Boxing enthusiast and former coach Larry Braysher has published a new book on local boxing heroes from down the years. Reporter Greg Lambert looks at some of the main stories to come out of the book.
With top pros Tyson Fury, Isaac Lowe and Tomi Tatham all living in the Morecambe Bay area, we are in something of a golden age for local boxing.
But what of the fighters of yesteryear who paved the way for these modern-day warriors?
A new book lifts the lid on the professional boxers from Morecambe and Lancaster from days gone by.
Boxers from the Bay is written by Larry Braysher, whose previous book Boxing by the Sea was about the history of boxing at Morecambe Winter Gardens.
His latest work focuses more on the personalities who lived and fought out of the bay area from the first professional boxing show in Lancaster in 1919 to present day.
Larry’s passion for boxing shines through and his admiration for 1980s local boxing hero ‘The Lancaster Lion’ Alan Lamb particularly jumps off the page.
Lamb’s biggest fight was a brave losing effort to Clinton McKenzie in 1983.
McKenzie, who boxed Sugar Ray Leonard at the 1976 Olympics, edged the popular Lancaster man at Liverpool Stadium in a contest for the British Light Welterweight crown.
Larry tells the story of Alan’s rise to the top and how close he came to becoming our district’s only ever British professional champion.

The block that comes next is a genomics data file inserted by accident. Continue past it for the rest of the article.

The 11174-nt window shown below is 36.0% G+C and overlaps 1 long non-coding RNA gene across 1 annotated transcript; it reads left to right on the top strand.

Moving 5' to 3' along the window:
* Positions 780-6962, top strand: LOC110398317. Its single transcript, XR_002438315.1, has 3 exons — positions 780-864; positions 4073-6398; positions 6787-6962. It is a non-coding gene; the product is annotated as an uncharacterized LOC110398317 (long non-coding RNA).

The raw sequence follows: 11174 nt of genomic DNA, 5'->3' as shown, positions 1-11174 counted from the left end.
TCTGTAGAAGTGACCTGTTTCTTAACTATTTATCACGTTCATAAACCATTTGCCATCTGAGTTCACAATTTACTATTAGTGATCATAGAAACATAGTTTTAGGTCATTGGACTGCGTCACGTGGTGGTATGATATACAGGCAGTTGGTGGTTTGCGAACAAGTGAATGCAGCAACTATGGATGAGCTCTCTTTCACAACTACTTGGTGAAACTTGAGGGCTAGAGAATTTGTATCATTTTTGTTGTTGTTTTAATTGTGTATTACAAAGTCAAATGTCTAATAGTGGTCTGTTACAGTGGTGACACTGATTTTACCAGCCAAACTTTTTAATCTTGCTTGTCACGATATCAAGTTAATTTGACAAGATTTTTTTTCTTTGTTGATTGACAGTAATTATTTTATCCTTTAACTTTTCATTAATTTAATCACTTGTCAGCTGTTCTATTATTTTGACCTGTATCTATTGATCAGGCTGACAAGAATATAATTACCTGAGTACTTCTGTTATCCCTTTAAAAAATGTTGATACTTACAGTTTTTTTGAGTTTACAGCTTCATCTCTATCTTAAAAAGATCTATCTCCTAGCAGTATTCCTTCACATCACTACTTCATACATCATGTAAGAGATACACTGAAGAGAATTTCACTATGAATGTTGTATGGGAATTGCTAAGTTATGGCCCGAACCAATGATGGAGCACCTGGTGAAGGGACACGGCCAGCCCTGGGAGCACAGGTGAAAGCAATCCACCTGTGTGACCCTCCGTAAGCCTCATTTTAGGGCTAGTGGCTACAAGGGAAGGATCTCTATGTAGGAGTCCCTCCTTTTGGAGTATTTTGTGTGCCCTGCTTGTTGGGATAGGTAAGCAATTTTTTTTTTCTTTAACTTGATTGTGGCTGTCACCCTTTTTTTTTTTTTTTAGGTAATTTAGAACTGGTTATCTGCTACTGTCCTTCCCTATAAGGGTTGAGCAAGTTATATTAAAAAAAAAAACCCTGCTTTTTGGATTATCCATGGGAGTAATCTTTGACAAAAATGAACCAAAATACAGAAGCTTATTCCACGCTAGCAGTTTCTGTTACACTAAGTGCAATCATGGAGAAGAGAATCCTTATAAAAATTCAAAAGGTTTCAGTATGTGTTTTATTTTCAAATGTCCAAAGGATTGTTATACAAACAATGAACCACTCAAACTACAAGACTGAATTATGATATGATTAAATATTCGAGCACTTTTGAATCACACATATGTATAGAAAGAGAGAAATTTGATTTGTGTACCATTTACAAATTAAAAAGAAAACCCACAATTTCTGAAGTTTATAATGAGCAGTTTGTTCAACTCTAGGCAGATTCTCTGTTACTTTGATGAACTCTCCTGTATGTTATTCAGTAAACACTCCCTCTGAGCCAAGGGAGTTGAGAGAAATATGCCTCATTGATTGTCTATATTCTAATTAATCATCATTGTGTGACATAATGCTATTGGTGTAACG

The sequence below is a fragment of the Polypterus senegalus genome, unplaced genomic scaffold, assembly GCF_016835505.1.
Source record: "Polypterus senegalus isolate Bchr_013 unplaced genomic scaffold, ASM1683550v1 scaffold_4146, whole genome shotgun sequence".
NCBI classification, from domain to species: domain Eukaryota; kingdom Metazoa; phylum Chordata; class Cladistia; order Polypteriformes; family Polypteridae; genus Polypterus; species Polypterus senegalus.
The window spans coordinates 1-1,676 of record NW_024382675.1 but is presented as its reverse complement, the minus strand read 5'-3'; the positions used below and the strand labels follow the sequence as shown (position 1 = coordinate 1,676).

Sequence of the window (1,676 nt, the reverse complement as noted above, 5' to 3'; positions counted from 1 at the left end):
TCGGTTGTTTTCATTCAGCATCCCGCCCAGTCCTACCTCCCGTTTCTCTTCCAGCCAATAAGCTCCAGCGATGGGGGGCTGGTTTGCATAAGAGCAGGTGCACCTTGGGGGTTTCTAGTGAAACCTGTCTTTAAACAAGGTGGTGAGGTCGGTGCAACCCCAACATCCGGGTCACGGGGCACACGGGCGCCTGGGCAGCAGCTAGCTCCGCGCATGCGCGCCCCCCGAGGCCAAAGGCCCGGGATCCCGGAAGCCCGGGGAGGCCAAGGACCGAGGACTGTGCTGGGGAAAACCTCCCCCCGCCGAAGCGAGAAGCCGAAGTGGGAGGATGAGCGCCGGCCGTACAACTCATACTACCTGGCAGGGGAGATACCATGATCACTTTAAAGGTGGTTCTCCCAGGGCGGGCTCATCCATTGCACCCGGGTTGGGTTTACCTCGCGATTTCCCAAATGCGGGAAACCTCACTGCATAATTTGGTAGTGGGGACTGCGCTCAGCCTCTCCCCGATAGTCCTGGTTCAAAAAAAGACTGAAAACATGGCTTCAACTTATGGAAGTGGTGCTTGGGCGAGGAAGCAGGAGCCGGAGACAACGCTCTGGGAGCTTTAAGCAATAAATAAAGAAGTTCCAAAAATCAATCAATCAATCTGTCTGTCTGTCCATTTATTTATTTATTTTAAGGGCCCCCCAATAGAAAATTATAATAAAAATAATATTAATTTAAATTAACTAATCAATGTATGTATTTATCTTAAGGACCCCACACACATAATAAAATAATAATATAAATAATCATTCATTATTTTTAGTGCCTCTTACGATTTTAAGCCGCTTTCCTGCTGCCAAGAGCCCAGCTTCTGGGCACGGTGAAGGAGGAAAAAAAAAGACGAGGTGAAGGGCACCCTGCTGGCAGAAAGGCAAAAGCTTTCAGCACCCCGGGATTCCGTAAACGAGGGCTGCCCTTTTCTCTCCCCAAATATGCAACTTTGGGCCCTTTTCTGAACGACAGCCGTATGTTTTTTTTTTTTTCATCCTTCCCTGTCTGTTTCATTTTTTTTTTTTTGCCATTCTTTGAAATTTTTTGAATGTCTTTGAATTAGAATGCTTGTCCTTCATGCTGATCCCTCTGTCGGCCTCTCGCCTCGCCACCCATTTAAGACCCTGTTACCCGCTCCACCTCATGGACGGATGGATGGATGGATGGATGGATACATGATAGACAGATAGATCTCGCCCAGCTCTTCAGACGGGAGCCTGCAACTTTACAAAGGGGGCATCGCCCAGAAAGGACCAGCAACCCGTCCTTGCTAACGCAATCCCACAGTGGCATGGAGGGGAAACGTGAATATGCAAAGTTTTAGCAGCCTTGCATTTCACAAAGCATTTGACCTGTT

The tale of Frank Harrington’s career also makes fascinating reading.
Hard punching Frank was a pro in the 1980s and early ‘90s with a vaunted left hook. Today he is best known as a trainer and amateur boxing promoter in Morecambe, who recently returned to the ring locally for exhibition bouts with fight legends Nigel Benn and Steve Collins.
The book also recalls the thrilling night when the popular and all-action Marcus Duncan became Central Area Bantamweight Champion at The Carleton in 1995.
Other interesting local boxers covered in the book include Alvin Finch, now a no-nonsense referee on the amateur circuit, Lee Woodruff, now a tattoo artist in Morecambe, Frankie Taylor, who boxed for Great Britain in the 1960 Olympics and later became a journalist with the Lancaster Guardian, and his fellow ‘Lancaster Lads Club’ graduate and British amateur team member Bobby Day, who sparred with the great Sugar Ray Robinson.
Larry also delves right back into the mists of time to uncover stories of a disappointing exhibition bout at the Winter Gardens involving British Champion Jack Peterson in 1933, how Kid Dempsey from Lancaster boxed a kangaroo, and the tragedy of Micky Johnson, an African boxer whose real name was Mamadou Nyang, who died of a subdural haemorrhage after a fight at the Winter Gardens in 1952.
Larry also reveals many other facts boxing aficionados may not know, such as how Alan Lamb was all set to fight the great former World Lightweight Champion Ken Buchanan in 1981 until the Scot withdrew through injury, and how Lancaster fighter Billy Dodd won a medal for bravery in the Second World War.
It’s a great book, fast moving, hard hitting and an ideal stocking filler for fight fans.
Copies available from the author on 015395 35459 priced £12 (plus £2.50 postage and packing) or at Morecambe and Lancaster Visitor Information Centres.